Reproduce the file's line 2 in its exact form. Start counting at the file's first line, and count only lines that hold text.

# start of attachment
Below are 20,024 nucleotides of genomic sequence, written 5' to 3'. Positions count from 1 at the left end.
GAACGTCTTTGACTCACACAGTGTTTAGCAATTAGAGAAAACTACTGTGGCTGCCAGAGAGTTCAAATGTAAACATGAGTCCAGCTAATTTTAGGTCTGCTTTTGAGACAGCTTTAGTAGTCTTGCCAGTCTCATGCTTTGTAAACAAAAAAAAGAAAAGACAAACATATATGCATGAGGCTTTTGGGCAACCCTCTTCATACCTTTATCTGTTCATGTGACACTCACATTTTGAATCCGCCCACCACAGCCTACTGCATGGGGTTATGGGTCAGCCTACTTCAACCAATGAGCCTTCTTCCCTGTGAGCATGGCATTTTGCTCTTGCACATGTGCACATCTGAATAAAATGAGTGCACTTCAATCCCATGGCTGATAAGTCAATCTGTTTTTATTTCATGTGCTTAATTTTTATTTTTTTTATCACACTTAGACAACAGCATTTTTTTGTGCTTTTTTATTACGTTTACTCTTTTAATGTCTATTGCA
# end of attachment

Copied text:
GAACGTCTTTGACTCACACAGTGTTTAGCAATTAGAGAAAACTACTGTGGCTGCCAGAGAGTTCAAATGTAAACATGAGTCCAGCTAATTTTAGGTCTGCTTTTGAGACAGCTTTAGTAGTCTTGCCAGTCTCATGCTTTGTAAACAAAAAAAAGAAAAGACAAACATATATGCATGAGGCTTTTGGGCAACCCTCTTCATACCTTTATCTGTTCATGTGACACTCACATTTTGAATCCGCCCACCACAGCCTACTGCATGGGGTTATGGGTCAGCCTACTTCAACCAATGAGCCTTCTTCCCTGTGAGCATGGCATTTTGCTCTTGCACATGTGCACATCTGAATAAAATGAGTGCACTTCAATCCCATGGCTGATAAGTCAATCTGTTTTTATTTCATGTGCTTAATTTTTATTTTTTTTATCACACTTAGACAACAGCATTTTTTTGTGCTTTTTTATTACGTTTACTCTTTTAATGTCTATTGCA